Understanding attrition in online courses is a compelling task for researchers and practitioners in Entrepreneurship Education who aim to take advantage of new technologies and use them to benefit future generations of entrepreneurs. In this regard, we have centered our efforts to further the understanding of the learning behavior and dropout in online entrepreneurship educational programs for women entrepreneurs. The dropout pattern informs the practitioners in Entrepreneurship Education about the importance of establishing retention strategies before the middle and the end of the program that also affects the interaction patterns.
The results found were obtained from a small number of observations, and this is the most serious limitation of the study and restricts the number of feasible analyses as well. Low completion rates of questionnaires T1 and T2 resulted in the impracticality of pre-test/post-test assessment. Future research should aim at implementing timely retention methods to increase completion rates.
The inclusion criteria for participants of the study were women entrepreneurs from Ireland and Germany, but only Germany data were used for analysis. Therefore, it is not possible to generalize the results obtained from this study to other countries or continents, since perceptions of the measurement instruments may vary among different cultural environment.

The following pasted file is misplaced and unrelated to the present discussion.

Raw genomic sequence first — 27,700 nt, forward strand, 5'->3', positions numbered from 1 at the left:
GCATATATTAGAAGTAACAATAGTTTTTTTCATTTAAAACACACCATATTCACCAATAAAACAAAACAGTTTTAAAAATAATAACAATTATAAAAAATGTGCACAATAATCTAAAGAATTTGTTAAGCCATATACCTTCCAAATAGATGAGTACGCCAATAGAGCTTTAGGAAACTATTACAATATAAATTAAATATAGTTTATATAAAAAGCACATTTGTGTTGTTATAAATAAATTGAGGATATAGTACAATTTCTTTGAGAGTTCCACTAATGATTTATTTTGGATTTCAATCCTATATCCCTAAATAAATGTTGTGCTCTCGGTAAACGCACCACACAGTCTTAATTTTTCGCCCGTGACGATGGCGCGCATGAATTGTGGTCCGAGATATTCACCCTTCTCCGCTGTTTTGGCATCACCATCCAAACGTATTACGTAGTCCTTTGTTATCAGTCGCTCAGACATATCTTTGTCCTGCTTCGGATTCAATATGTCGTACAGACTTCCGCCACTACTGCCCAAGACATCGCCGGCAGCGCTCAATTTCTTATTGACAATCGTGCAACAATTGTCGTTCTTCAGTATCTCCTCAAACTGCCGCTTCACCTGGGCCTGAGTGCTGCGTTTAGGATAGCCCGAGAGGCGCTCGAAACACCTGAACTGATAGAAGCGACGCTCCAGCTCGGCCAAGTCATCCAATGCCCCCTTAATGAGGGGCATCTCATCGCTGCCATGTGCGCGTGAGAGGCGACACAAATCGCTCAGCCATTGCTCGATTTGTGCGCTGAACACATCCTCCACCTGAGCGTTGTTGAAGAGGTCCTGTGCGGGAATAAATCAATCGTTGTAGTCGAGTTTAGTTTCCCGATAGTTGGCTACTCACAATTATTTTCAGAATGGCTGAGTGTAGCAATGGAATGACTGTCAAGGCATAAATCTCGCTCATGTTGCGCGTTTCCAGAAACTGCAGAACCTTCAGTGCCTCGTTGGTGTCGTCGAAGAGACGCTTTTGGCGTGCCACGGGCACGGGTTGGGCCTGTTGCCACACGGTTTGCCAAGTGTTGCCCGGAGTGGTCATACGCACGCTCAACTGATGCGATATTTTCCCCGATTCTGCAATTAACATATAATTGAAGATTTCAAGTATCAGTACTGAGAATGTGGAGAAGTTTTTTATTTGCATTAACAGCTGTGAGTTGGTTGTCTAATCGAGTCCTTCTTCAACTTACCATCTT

Gender differences in the use of online educational resources such as MOOCs have been studied with the Technology Acceptance Model (TAM) approach. This framework was not included in the present study’s literature review, because it does not directly address persistence phenomena, but it may provide insights for future research. TAM’s theoretical constructions such as “perceived usefulness” and “perceived ease of use” seem particularly attractive as a way to describe the persistence decision-making process. Integration of the TAM approach into persistence models may help achieve a more comprehensive understanding of enrollment and persistence in online courses.
Although drawing policy implications from the model is still not recommended, this is the first step towards an empirical model of persistence and E-learning behavior in online entrepreneurship educational programs and can still provide valuable insights for future research and for developing retention methods in online courses.
This project has received funding from the European Union’s Horizon 2020 research and innovation programme under grant agreement No 645441. The authors would like to thank the European Commission for funding this research and innovation project.